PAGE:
Stocks make strong start to second half; dollar flat
By Richard Leong
NEW YORK (Reuters) - Stock markets around the world rose at the start of the second half of 2014 on Tuesday, propelled by solid U.S. and Chinese data and the notion that central banks will keep interest rates low for some time.
Encouraging U.S. and Chinese factory figures pointed to stabilization in the world's two biggest economies, while weaker data on euro zone manufacturing and inflation supported the view the European Central Bank might lower interest rates to help the region's businesses and avert deflation.
"The latest data from China suggests that the main economic and oil demand growth engine of the world may be starting to turn the corner toward the upside," said Dominick Chirichella, founding partner of the Energy Management Institute in New York.
There was relief among euro zone banks after France's largest, BNP Paribas (BNPP.PA: Quote), on Monday pleaded guilty and agreed to pay almost $9 billion for violating U.S. sanctions against Sudan and other countries.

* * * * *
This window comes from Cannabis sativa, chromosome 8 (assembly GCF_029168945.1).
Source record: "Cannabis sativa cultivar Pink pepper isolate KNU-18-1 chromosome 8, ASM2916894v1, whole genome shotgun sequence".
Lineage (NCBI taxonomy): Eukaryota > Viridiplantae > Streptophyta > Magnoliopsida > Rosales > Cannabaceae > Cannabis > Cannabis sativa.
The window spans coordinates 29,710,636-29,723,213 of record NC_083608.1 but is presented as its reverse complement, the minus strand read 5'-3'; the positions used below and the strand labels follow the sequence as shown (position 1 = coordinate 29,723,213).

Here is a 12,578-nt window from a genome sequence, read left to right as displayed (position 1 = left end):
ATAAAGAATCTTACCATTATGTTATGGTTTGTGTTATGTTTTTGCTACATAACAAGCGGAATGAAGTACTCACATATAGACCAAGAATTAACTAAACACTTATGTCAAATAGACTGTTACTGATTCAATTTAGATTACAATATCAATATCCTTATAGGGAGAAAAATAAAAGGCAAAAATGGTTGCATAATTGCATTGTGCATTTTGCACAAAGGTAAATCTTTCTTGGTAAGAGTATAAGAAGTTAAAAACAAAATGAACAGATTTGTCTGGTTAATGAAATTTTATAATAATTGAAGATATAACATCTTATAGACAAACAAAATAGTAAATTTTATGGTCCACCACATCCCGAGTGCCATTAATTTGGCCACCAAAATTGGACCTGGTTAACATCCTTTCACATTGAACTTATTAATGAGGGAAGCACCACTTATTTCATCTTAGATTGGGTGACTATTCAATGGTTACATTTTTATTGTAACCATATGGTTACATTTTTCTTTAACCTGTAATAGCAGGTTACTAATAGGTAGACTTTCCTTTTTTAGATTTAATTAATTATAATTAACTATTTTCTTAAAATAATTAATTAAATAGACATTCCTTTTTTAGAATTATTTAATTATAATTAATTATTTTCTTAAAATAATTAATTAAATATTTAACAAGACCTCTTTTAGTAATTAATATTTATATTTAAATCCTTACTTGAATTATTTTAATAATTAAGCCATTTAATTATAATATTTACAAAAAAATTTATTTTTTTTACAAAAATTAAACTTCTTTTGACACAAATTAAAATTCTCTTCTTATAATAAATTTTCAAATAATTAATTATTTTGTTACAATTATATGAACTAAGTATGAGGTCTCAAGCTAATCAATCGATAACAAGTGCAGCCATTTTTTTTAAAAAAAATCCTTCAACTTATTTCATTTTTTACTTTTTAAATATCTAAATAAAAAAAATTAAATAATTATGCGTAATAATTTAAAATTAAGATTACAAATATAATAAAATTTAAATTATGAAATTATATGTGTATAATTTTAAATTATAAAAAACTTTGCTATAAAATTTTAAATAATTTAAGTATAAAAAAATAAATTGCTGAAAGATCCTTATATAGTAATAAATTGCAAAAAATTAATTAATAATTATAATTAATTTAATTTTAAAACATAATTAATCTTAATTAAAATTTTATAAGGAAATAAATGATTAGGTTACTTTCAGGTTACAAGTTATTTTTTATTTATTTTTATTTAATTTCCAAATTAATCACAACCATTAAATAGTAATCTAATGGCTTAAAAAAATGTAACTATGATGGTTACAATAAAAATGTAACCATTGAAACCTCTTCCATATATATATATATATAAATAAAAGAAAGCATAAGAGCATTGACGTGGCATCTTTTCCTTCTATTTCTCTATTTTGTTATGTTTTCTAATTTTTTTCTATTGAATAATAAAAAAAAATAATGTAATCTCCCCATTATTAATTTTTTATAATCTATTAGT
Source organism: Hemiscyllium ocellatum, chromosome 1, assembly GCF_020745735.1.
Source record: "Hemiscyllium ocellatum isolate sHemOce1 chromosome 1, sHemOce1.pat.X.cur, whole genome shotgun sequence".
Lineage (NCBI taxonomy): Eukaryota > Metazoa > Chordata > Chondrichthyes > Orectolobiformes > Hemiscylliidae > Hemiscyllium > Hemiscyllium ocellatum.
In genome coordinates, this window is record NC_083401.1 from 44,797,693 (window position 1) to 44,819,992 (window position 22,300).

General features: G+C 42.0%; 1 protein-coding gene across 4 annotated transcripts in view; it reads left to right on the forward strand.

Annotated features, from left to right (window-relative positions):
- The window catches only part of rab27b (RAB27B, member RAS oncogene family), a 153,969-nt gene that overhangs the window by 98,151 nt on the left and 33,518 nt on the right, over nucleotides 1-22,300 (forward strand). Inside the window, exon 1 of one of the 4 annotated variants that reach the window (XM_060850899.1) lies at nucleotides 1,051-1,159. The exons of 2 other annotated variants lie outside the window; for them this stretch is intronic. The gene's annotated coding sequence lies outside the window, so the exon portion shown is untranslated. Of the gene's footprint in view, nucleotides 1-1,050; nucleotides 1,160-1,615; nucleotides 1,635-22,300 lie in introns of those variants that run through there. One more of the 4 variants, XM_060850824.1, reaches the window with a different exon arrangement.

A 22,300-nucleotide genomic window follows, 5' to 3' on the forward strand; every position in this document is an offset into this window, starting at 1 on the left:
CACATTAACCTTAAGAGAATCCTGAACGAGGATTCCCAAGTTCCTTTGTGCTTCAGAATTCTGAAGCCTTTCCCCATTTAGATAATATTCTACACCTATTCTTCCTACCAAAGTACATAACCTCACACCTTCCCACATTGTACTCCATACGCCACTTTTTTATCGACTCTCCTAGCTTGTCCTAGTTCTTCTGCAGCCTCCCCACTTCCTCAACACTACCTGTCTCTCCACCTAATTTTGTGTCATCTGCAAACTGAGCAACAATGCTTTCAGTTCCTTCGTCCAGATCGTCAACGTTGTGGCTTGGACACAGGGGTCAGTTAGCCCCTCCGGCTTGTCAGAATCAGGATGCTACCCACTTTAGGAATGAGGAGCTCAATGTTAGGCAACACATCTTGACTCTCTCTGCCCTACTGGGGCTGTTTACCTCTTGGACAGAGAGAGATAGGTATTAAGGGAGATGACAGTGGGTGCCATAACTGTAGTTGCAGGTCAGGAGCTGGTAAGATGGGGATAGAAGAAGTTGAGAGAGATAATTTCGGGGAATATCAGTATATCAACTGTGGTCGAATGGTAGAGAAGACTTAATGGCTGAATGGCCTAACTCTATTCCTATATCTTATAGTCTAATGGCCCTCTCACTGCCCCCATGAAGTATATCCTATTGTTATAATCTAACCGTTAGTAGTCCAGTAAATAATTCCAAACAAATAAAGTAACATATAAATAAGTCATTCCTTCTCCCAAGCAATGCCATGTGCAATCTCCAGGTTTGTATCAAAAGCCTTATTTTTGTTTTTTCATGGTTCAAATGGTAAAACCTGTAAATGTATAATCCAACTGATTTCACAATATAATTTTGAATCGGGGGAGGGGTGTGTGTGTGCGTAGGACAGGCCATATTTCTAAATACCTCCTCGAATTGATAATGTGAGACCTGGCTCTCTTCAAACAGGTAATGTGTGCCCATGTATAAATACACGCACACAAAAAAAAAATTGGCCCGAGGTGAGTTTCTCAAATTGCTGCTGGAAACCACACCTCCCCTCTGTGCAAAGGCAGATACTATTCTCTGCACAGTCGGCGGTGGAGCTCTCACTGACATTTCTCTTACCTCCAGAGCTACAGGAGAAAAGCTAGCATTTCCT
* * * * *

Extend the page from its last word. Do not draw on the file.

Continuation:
The Dow Jones industrial average .DJI rose 116.37 points or 0.69 percent, to 16,942.97, the S&P 500 .SPX gained 10.16 points or 0.52 percent, to 1,970.39 and the Nasdaq Composite .IXIC added 40.801 points or 0.93 percent, to 4,448.979.
The S&P hit an intraday record high at 1,971.24.
Top European shares .FTEU3 were up 0.6 percent, while Japan's Nikkei .N225 closed up 1.1 percent. [.EU] [.T]
The MSCI world equity index .MIWD00000PUS, which tracks shares in 45 nations, rose 2.03 points or 0.47 percent, to 430.78. Continued...